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Comments from Frankston, Reed, and Friends

Wednesday, June 25, 2003

BobF at 11:32 AM [url]:

Realizing the Internet!

With all the concern about "broadband" and concerns about how we'll build out a new infrastructure for the Internet, something happened -- the Internet is available everywhere. Or, at least, the entire infrastructure is Internet-ready.

The telecommunication carriers (telephone and cable) are embracing the Internet and becoming Internet-based enterprises themselves. They are doing this out of necessity -- it is the lowest cost and most flexible way to deliver their services. They also recognize that their last mile (our first mile) of connectivity has a lot of capacity. The Telcos are lowering their prices for DSL and the cable companies are initially using the capacity for new services such as a Video on Demand services that use a singles stream per program rather than broadcasting.

The remaining technical problems are relatively modest. The copper wires can be upgraded to be a digital medium. A single copper wire can carry 10 to 100 megabits per second or thousands of phone calls. The streams used for VOD can carry Internet traffic. For the first applications speed is secondary compared with the value of always-on connectivity. This simplifies widespread deployment by reducing the initial capacity requirements.

Rather than treating the carriers as adversaries the FCC should encourage and accelerate this transition and not focus on micromanaging a world of telecommunications that is being eclipsed. Such disputes only add to the confusion that makes it hard to see the obvious triumph of connectivity.

As the carriers' Internet denial turns into enthusiasm they will soon find that their early concerns were well-founded. Even if the carriers recognize that their customers can create their own services they still believe that they are safe because people would rather buy a service than build it themselves. The problem is that their customers are no longer captive and can buy products from anyone, not just the carriers. We already see this in the latest generation of Voice over IP services that work just like the traditional telephones except without the need for a phone network. The only cost is in reaching users still on the traditional phone network and with the high volume users converting to Voice over IP the transition will be swift.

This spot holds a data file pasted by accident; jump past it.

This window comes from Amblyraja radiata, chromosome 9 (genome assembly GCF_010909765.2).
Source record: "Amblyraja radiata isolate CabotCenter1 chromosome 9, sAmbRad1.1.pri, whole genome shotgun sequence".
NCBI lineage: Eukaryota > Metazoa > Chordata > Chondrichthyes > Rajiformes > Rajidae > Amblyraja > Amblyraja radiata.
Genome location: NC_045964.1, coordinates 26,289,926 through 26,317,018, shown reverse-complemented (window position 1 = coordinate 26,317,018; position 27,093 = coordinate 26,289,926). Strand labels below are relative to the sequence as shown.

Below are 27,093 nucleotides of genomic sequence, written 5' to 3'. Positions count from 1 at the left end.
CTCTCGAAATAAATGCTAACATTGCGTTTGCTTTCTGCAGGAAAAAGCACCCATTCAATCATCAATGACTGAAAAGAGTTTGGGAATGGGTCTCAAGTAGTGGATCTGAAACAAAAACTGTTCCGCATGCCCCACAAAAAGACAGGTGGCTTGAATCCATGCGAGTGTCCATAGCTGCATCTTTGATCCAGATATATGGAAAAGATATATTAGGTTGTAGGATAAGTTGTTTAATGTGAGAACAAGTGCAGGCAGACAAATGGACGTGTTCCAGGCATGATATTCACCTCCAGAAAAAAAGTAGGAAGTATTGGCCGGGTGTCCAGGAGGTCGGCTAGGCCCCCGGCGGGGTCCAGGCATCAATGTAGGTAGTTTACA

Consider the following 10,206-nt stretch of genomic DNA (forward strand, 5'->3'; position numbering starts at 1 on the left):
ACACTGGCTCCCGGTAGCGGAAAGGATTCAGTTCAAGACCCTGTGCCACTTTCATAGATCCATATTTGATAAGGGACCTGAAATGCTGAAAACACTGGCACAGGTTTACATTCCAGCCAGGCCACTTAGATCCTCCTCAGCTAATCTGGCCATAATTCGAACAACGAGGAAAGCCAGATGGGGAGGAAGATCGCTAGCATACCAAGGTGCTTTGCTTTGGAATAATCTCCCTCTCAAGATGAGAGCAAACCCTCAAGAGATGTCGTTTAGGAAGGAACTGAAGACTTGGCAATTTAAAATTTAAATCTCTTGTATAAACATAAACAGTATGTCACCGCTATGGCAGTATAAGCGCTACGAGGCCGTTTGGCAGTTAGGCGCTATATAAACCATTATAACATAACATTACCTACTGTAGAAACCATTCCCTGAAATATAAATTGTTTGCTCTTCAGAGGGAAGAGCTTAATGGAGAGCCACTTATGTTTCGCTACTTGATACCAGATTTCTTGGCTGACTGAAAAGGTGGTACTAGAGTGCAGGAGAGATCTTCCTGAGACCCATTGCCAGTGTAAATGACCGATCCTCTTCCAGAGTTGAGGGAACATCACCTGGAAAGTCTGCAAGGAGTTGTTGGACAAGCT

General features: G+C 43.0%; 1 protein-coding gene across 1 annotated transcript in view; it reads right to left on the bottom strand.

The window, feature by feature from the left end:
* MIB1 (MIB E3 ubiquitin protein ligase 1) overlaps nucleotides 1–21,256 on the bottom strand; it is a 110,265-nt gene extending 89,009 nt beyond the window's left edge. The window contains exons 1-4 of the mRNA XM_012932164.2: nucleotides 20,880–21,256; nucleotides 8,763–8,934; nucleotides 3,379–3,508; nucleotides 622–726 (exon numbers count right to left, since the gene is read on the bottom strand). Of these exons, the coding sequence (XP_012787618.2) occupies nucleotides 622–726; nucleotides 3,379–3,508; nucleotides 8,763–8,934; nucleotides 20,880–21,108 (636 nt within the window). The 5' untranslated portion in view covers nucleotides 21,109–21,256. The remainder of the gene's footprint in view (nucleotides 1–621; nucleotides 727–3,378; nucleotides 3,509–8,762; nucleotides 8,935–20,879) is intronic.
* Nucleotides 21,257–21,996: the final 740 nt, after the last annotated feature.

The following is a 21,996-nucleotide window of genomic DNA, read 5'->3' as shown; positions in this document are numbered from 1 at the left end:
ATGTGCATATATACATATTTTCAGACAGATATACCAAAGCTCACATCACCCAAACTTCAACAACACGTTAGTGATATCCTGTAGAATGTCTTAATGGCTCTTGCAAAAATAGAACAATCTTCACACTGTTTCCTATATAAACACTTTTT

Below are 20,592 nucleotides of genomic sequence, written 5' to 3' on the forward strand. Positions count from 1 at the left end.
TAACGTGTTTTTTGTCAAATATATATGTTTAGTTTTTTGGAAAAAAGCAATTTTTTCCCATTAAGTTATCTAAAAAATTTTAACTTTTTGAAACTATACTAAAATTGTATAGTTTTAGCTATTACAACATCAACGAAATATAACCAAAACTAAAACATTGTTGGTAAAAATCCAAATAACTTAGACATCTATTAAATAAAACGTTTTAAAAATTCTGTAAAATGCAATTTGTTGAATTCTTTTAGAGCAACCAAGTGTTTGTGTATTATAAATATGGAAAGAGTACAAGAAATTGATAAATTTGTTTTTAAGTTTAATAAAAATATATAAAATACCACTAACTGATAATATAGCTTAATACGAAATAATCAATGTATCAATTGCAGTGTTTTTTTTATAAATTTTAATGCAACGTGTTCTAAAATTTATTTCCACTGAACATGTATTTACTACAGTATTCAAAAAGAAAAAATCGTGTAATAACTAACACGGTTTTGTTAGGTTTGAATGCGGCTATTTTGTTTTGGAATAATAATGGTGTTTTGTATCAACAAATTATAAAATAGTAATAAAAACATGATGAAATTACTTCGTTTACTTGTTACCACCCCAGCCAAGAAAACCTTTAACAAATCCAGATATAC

With millions of potential entrepreneurs the real threat is from services far more exciting than simple telephony. There are already many articles telling people how to build an entertainment center using their PC and how buy videos directly from the studios or how to share local content with friends. It's only a short step to having such products available in traditional retail stores. My newest TV is from Sony and supports PC input as well as traditional video and can show HDTV content now. Though Congress has mandated a 2007 transition to broadcasting, HDTV, the Internet and the PC make such a mandate not just pointless but counter-productive.

The FCC doesn't need to mandate a separation between the transport and the content/services because the carriers will soon find themselves scrambling to rid themselves of the burden of the transport facilities. Owning the infrastructure no longer confers an advantage -- all providers have equal access and there are few ways to add value to the transport and many ways to reduce the value. Capacity is what counts and the only differentiation is in how little the carrier impedes the free flow of packets by imposing arbitrary notions of quality and other restrictions. Internet packets don't respect the carriers billable channels -- if I turn on my PC I don't care if I use my neighbor's Wi-Fi or my own. Connectivity, like roads, will be funded as a shared utility.

This is soon going to be obvious to the carriers' shareholders who will demand that the companies try to reinvent themselves as viable entities rather than just spending money trying to stay ahead of the growth of the Internet.

The focus must now be on clearing the impediments and facilitating this transition. The biggest challenge will be in helping people understand what is happening and how to take advantage of the new opportunities.

For more on this topic, see my essay "We have Connectivity!".

For more, see the Archive.

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